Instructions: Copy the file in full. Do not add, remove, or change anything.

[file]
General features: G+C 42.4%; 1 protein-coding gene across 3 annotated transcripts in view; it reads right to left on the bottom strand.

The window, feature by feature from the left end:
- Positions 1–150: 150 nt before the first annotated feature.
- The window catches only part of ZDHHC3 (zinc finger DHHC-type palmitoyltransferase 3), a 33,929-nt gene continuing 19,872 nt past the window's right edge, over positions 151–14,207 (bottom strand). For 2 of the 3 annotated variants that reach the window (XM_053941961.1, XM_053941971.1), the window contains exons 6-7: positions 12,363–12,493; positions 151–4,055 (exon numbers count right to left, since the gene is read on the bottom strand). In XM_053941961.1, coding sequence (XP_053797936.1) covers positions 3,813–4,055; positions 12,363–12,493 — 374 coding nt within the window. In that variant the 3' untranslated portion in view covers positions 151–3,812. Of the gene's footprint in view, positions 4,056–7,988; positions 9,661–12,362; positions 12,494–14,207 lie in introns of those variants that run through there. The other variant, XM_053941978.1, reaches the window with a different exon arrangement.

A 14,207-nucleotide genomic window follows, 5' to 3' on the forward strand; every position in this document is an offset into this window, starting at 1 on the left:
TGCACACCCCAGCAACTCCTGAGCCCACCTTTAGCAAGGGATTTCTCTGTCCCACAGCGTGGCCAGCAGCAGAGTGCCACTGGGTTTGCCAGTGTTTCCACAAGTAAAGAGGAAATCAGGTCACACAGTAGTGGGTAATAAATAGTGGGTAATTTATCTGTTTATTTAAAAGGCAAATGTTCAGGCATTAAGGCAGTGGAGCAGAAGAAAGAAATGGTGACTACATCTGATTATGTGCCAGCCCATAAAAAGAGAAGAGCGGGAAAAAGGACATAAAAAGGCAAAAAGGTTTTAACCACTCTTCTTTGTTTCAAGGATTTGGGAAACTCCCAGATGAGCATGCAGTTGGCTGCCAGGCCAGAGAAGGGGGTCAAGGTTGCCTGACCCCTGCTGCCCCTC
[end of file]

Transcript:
General features: G+C 42.4%; 1 protein-coding gene across 3 annotated transcripts in view; it reads right to left on the bottom strand.

The window, feature by feature from the left end:
- Positions 1–150: 150 nt before the first annotated feature.
- The window catches only part of ZDHHC3 (zinc finger DHHC-type palmitoyltransferase 3), a 33,929-nt gene continuing 19,872 nt past the window's right edge, over positions 151–14,207 (bottom strand). For 2 of the 3 annotated variants that reach the window (XM_053941961.1, XM_053941971.1), the window contains exons 6-7: positions 12,363–12,493; positions 151–4,055 (exon numbers count right to left, since the gene is read on the bottom strand). In XM_053941961.1, coding sequence (XP_053797936.1) covers positions 3,813–4,055; positions 12,363–12,493 — 374 coding nt within the window. In that variant the 3' untranslated portion in view covers positions 151–3,812. Of the gene's footprint in view, positions 4,056–7,988; positions 9,661–12,362; positions 12,494–14,207 lie in introns of those variants that run through there. The other variant, XM_053941978.1, reaches the window with a different exon arrangement.

A 14,207-nucleotide genomic window follows, 5' to 3' on the forward strand; every position in this document is an offset into this window, starting at 1 on the left:
TGCACACCCCAGCAACTCCTGAGCCCACCTTTAGCAAGGGATTTCTCTGTCCCACAGCGTGGCCAGCAGCAGAGTGCCACTGGGTTTGCCAGTGTTTCCACAAGTAAAGAGGAAATCAGGTCACACAGTAGTGGGTAATAAATAGTGGGTAATTTATCTGTTTATTTAAAAGGCAAATGTTCAGGCATTAAGGCAGTGGAGCAGAAGAAAGAAATGGTGACTACATCTGATTATGTGCCAGCCCATAAAAAGAGAAGAGCGGGAAAAAGGACATAAAAAGGCAAAAAGGTTTTAACCACTCTTCTTTGTTTCAAGGATTTGGGAAACTCCCAGATGAGCATGCAGTTGGCTGCCAGGCCAGAGAAGGGGGTCAAGGTTGCCTGACCCCTGCTGCCCCTC